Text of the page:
WFP in Kabul faces $93 million shortfall in budget

A drop in donor funding could push parts of Afghanistan into famine this year, the World Food Programme (WFP) said on Monday, (March 20) adding that up to nine million Afghans could be left without food aid after it already had to slash rations.

A huge humanitarian aid package after the Taliban took over Afghanistan in 2021, which led to foreign governments cutting development funding and imposing sanctions, helped avert a widespread famine at the time. However, once again, fears are mounting of a possible famine.

The WFP is currently short of $93 million for March and April, causing it to cut rations to four million Afghans to 50 percent of what they need. Another nine million people will lose access to food aid entirely next month if WFP does not receive funding commitments in the coming weeks.

The WFP comments are one of the first concrete signs after international officials warned that growing global emergencies and challenging economic conditions, combined with Taliban restrictions on women, could lead donors to pull back.

The restrictions have drawn widespread international criticism. The Taliban administration says it respects women’s rights in line with its interpretation of Islamic law and is working on guidelines to clarify the rules for female NGO workers.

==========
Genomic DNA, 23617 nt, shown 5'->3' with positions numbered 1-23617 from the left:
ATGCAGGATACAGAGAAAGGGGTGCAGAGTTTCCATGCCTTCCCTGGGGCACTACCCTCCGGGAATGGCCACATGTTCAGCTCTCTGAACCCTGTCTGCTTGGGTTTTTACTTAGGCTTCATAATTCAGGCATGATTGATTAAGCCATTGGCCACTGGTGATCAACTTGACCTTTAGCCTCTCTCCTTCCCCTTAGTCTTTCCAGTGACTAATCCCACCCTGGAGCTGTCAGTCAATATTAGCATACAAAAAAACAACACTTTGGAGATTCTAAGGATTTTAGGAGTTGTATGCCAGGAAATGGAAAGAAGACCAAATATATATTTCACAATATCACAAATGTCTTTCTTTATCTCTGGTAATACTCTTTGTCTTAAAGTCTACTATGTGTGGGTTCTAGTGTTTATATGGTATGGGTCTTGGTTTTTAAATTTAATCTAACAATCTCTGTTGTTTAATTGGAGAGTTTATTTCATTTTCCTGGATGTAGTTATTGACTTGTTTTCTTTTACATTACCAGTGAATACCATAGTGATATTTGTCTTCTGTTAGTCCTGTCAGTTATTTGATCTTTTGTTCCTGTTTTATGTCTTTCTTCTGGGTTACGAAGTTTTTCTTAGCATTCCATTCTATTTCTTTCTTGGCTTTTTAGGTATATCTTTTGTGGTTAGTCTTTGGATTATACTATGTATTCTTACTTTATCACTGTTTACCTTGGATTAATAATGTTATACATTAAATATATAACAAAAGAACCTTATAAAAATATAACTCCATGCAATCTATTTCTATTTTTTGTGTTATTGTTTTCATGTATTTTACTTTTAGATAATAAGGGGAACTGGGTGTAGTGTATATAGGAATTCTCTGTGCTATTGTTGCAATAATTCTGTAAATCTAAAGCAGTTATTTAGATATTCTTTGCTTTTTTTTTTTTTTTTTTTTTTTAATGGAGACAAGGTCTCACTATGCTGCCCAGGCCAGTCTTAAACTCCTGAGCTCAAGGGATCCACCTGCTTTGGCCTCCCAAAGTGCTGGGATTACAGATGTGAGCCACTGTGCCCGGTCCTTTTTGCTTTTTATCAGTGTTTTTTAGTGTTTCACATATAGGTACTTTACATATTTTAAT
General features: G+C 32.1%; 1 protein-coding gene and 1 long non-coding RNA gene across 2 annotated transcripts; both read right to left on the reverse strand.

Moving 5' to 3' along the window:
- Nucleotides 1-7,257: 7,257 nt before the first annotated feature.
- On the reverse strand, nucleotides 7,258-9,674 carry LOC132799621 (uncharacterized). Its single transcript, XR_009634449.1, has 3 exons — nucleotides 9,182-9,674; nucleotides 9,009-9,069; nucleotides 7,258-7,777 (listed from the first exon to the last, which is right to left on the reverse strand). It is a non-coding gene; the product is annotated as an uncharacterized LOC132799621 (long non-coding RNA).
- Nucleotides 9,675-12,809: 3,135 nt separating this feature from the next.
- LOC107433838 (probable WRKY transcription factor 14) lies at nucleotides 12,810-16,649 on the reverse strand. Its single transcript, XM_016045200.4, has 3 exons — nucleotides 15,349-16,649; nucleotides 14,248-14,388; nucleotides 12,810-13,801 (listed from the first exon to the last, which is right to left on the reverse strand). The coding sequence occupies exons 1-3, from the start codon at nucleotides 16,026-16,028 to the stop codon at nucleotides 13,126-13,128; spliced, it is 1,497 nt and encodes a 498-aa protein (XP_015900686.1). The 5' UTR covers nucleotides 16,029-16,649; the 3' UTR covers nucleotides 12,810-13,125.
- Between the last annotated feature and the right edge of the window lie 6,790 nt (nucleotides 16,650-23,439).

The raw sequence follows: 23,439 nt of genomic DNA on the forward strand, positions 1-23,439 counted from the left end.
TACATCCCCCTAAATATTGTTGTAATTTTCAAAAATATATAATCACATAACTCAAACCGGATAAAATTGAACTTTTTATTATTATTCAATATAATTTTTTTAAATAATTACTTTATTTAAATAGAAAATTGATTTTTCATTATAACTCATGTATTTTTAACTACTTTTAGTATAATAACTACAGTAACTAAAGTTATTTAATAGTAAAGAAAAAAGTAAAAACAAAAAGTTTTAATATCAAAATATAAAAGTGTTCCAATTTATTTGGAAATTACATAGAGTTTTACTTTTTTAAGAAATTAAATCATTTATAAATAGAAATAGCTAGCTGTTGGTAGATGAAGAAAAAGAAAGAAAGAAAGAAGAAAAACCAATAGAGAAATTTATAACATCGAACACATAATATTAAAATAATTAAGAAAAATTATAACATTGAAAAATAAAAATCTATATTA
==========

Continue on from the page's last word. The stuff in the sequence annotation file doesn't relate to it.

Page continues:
WFP also described the Taliban authorities’ decision to ban most Afghan women from working at NGOs in December as a “devastating blow.”

One aid recipient is 33-year-old Khair Mohammad who lost his leg in a mine explosion seven years ago in southern Helmand province. Mohammad and his family are in dire need of assistance and he says that any shortage or lack of humanitarian food aid by the international aid agencies will mean starvation.

“If foreign aid is cut or stopped, what should we do? There is no work, no money, so all of us will be dying in poverty, of hunger,” he added.

A huge humanitarian aid package after the Taliban took over Afghanistan in 2021 helped avert a widespread famine then, but now those fears are rising again.

According to U.N. finance records, the WFP received around $1.7 billion last year for Afghanistan from dozens of governments and institutions. Its major donors included the United States, Britain and Germany. The records did not indicate which donors had reduced funding this year.